It is expensive to build a brand – anywhere from tens of millions to hundreds of millions of dollars. As a result, start-ups are more often opting to try to align rather than go-it alone for the long haul. Incumbents already have brand equity with the end consumer and can therefore help drive adoption much faster.

While M&A is the more likely exit these days, these things come and go so maybe we will see a shift over the next five years.

What advice do you give to entrepreneurs who say; “I need to build my company for the exit”?

CD: The focus should not be on the exit. The focus should be on how to provide the best customer experience. We need to fix the industry problem that we all share: consumers rate the financial services sector very low in terms of user experience relative to other service sectors in the economy. 

So are you saying they need to focus on hiring a CMO who can help fix this brand credibility problem?

CD: I am not sure what the right path is. Building a brand can be incredibly expensive. Companies may be better served to focus on building the best customer experience and leveraging other, more established brands distribute that proprietary technology in the market place.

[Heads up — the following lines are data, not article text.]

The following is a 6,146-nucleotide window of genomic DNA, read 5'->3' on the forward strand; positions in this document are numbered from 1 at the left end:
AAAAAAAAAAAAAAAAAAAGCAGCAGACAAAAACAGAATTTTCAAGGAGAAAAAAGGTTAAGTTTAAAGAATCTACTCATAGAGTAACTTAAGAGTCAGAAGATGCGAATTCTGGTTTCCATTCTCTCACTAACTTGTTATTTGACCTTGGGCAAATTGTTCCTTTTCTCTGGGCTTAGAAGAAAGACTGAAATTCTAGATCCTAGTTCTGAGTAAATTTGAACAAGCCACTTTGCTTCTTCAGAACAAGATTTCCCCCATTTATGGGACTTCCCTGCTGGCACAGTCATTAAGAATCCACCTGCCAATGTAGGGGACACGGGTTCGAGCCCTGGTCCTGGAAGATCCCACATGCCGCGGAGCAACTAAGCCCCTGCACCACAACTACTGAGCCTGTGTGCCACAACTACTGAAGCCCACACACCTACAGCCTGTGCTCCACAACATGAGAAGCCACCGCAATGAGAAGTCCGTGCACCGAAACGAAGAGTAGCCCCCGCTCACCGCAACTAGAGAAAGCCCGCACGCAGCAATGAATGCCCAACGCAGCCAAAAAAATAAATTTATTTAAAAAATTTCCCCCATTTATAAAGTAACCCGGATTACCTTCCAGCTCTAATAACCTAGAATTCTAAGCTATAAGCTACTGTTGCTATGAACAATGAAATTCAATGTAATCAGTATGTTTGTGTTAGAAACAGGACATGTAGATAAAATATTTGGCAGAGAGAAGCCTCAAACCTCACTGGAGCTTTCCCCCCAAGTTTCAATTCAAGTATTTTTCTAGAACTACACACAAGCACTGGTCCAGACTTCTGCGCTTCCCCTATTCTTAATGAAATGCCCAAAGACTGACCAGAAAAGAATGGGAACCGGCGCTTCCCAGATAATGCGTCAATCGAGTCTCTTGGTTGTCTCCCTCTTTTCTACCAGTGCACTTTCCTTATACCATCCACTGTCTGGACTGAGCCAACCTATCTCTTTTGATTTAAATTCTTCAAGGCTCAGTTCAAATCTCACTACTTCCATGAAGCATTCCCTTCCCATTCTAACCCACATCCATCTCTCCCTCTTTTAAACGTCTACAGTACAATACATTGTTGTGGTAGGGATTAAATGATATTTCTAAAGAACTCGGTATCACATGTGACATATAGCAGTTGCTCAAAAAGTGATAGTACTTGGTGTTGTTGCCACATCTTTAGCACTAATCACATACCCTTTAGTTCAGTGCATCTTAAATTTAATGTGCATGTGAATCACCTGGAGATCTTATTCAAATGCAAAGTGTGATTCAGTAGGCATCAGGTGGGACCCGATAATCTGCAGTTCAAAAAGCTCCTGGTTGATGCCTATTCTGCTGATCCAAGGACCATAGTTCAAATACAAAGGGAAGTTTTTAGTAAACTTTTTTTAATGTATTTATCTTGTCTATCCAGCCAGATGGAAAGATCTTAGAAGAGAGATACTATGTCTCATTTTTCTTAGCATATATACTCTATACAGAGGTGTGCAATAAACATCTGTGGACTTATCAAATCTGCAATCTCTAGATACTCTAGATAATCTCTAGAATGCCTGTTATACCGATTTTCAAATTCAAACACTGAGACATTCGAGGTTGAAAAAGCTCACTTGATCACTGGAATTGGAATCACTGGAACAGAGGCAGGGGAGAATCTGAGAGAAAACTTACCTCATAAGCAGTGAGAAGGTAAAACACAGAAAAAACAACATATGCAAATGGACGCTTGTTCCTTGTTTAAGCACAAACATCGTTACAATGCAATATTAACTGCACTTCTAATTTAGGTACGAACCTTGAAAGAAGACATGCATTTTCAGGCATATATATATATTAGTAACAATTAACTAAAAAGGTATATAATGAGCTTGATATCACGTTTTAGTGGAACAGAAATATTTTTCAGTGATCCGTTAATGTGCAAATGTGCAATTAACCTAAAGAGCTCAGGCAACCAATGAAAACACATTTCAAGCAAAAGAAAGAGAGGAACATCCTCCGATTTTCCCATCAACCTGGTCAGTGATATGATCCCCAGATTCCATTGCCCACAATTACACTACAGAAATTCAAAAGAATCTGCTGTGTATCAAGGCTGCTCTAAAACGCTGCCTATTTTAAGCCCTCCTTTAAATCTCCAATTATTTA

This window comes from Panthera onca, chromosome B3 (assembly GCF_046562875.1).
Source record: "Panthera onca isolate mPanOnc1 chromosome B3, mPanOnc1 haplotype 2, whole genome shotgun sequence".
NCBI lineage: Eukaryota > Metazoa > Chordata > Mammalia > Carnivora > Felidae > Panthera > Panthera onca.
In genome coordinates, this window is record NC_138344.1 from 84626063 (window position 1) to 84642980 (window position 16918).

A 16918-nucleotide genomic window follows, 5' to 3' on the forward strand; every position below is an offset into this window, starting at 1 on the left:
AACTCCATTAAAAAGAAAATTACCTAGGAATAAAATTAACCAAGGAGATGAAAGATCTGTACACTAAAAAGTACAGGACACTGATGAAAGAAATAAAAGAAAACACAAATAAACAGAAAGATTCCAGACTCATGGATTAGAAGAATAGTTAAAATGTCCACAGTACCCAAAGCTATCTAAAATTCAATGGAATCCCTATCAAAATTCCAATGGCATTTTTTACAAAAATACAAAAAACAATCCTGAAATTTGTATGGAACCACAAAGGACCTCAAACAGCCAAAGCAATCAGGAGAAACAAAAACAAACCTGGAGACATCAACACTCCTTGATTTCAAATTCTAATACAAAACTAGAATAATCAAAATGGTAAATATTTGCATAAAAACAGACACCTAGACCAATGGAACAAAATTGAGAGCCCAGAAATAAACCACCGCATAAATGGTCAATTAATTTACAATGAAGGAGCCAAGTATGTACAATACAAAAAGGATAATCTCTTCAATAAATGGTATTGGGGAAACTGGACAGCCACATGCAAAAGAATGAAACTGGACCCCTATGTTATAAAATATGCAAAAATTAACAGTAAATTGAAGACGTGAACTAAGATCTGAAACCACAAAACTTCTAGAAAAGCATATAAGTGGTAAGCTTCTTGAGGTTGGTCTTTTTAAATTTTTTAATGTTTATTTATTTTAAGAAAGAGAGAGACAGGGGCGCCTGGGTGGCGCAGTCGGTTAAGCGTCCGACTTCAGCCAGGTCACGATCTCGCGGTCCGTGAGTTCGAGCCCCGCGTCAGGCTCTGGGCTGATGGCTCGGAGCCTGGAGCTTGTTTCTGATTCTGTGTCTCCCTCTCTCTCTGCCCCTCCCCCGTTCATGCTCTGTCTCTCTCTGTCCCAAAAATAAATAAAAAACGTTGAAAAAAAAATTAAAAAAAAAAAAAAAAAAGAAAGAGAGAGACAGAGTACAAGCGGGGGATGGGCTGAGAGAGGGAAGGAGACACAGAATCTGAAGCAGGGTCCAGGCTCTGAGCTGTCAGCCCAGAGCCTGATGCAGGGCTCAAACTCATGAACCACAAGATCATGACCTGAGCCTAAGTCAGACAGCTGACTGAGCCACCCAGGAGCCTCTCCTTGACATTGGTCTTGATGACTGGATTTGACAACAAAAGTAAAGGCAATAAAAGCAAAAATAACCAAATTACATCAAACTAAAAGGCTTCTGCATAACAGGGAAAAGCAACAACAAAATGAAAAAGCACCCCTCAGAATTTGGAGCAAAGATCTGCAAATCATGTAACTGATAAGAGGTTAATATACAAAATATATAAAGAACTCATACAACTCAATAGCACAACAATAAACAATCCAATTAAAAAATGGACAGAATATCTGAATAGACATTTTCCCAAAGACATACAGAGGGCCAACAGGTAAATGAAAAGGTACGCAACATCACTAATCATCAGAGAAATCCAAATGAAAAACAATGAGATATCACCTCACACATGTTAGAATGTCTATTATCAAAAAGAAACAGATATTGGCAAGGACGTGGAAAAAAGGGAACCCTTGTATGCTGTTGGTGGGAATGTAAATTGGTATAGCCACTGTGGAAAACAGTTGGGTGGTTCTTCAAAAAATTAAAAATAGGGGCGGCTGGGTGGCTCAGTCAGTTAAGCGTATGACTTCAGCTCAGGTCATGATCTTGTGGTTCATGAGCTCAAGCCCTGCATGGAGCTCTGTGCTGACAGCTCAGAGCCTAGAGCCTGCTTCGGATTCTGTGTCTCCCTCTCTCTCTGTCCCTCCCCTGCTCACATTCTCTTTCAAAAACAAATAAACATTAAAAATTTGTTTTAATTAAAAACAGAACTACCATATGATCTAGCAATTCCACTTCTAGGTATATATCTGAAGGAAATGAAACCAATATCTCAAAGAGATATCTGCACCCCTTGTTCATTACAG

So you’re saying they need to focus instead on hiring the best product development officer they can find - someone who knows the market, knows the players, and may be a UX developer from a company like Google or Apple?

CD: Yes. I think that is where the management focus should be — to create the best possible customer experience.

We have seen these battles play out in other sectors of the economy driving massive shifts in market share in a very short period of time. Because of that, value creation is taking place at a scale that is unprecedented relative to any other time in history. The exciting thing for fintech is that much of this shift is still on the come. There could not be a better time to be operating or investing in the sector.